ST. GEORGE — The Utah Geological Survey launched Wednesday an online tournament called “Arch Madness” to pit some of Utah’s well-known and lesser-known natural arches and bridges against each other for statewide geologic superiority.
Arch Madness will consist of six single-elimination rounds, similar to the NCAA basketball tournament. Voting for the first round, the Round of 64, is currently underway and will be open through Saturday. Interested participants can vote online, according to a press release issued by the Utah Geological Survey.
“We’re still facing some unprecedented and difficult circumstances in the midst of the COVID-19 pandemic. Given our current and unique circumstances, we figured we could all use a creative distraction,” Bill Keach, Utah Geological Survey director, said in the release. “Arch Madness provides an opportunity for families to learn more about the state’s amazing geology, and participate in some light-hearted fun.”
Arch Madness includes 64 Utah arches or natural bridges that have been randomly placed on the tournament bracket. Participants are encouraged to vote each round for their favorite arch or bridge as the field is trimmed from 64 geologic hopefuls to the “Faunal Four” contenders, and ultimately Utah’s sole Arch Madness champion.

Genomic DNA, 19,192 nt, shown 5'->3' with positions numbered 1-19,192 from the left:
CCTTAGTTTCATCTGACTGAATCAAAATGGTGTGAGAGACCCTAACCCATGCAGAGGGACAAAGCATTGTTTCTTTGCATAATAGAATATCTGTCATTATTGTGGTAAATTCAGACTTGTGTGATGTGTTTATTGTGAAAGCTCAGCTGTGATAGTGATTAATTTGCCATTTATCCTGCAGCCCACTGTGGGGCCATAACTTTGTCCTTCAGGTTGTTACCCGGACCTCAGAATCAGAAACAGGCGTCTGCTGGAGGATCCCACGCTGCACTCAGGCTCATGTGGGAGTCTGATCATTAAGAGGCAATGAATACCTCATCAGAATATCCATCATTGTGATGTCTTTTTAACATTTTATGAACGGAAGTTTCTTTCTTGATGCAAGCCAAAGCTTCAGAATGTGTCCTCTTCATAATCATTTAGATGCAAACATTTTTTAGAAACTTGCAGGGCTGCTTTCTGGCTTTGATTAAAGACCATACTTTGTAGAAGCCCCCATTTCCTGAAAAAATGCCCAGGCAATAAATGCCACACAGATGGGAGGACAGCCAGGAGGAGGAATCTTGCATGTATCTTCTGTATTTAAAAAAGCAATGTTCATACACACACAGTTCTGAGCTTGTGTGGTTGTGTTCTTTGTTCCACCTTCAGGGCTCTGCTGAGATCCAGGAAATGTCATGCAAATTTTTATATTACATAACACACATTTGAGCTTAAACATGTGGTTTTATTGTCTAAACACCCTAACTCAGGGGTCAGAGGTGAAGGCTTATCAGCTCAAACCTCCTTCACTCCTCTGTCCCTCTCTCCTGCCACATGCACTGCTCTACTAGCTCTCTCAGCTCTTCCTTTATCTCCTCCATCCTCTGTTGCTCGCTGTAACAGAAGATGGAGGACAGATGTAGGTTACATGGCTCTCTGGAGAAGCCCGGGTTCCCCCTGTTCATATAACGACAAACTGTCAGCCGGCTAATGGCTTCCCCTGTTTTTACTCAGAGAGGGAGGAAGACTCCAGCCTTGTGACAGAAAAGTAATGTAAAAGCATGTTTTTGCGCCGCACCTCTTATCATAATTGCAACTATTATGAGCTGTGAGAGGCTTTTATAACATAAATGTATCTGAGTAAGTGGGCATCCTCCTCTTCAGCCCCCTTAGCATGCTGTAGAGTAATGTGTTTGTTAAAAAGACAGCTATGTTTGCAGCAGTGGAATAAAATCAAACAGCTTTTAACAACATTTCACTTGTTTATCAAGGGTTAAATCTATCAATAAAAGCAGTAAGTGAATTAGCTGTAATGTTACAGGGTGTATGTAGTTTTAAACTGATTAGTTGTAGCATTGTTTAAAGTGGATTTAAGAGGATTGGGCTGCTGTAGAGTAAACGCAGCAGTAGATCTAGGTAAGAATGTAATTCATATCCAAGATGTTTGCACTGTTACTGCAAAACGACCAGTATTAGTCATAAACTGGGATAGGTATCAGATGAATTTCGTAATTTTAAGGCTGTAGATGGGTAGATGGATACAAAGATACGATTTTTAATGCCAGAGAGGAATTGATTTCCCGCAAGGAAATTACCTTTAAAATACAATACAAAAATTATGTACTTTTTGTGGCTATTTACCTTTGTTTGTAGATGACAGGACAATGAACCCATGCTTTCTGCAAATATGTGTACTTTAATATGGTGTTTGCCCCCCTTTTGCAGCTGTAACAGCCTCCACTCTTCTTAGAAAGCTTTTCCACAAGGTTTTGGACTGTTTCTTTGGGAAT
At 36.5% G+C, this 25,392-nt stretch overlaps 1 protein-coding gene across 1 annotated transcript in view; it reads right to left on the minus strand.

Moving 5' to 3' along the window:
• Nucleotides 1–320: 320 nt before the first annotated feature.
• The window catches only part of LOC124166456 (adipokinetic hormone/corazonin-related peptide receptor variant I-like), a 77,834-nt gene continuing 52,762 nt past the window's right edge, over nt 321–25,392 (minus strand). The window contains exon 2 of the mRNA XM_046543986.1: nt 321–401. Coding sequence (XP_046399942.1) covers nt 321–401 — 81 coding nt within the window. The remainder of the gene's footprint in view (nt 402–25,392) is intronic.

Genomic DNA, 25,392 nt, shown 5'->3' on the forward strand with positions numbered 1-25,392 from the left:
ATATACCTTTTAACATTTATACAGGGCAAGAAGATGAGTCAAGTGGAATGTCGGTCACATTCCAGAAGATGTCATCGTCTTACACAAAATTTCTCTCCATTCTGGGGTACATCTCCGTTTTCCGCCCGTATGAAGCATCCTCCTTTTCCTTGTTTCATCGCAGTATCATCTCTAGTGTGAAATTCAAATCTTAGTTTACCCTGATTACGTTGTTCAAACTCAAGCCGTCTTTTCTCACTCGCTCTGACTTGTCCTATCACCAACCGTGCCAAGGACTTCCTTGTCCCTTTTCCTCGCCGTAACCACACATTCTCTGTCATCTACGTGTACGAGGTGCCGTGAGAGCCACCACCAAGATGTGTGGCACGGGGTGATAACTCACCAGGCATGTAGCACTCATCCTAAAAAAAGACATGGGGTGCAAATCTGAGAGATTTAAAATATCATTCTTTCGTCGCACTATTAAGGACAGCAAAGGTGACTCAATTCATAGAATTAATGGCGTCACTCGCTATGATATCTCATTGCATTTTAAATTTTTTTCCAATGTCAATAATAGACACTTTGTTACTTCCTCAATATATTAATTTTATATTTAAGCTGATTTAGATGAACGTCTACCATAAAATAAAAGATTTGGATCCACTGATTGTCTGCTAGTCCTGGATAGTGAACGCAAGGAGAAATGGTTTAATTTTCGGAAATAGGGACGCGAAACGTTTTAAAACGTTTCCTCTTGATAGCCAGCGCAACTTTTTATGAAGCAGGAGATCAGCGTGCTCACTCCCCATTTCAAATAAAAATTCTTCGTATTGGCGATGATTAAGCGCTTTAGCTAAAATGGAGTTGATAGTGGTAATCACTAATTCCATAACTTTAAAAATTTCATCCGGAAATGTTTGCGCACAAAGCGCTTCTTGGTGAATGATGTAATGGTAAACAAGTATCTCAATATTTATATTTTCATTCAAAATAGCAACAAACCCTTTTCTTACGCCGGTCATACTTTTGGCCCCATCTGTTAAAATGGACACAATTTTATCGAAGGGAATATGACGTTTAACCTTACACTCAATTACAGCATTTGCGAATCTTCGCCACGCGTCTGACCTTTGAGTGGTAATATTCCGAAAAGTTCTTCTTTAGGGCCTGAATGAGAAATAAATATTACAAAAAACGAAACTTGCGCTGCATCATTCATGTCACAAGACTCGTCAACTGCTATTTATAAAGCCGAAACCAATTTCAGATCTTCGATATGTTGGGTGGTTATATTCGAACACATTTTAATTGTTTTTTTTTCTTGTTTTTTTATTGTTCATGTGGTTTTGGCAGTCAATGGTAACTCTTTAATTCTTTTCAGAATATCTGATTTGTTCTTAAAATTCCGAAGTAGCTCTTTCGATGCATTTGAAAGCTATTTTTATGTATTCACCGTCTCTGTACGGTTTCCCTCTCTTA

Some of the Southern Utah arches included in the tournament are Washington County’s Johnson Arch, Babylon Arch and Kolob Arch, as well as Kane County’s Bryce Natural Bridge, Coyote Natural Bridge and Cobra Arch. See the full gallery online.
The outcome of the single elimination tournament is determined solely by head-to-head voting, broken into the six rounds outlined below:
- Round of 64: Thursday – Saturday
- Round of 32: Monday – Tuesday
- Seismic 16: March 26 – March 28
- Eroded 8: March 29 – March 30
- Faunal 4: April 2 – April 3
- Arch Championship: April 5
Arches are unique to Utah, and the geologic beauty found throughout the state is unlike any other area in the world. Almost half of the world’s 15 largest known natural arches are found in Utah, the press release states.
It’s estimated that Utah’s Colorado Plateau is home to thousands of natural arches and bridges. Arches National Park alone is home to over 2,000 documented natural sandstone arches with a diameter of at least three feet. Additionally, at least 800 significant arches have been identified and photographed elsewhere in Utah; and according to the statement, some geologists say they believe thousands of others exist.
Read more about why there are so many natural arches and bridges in Utah.
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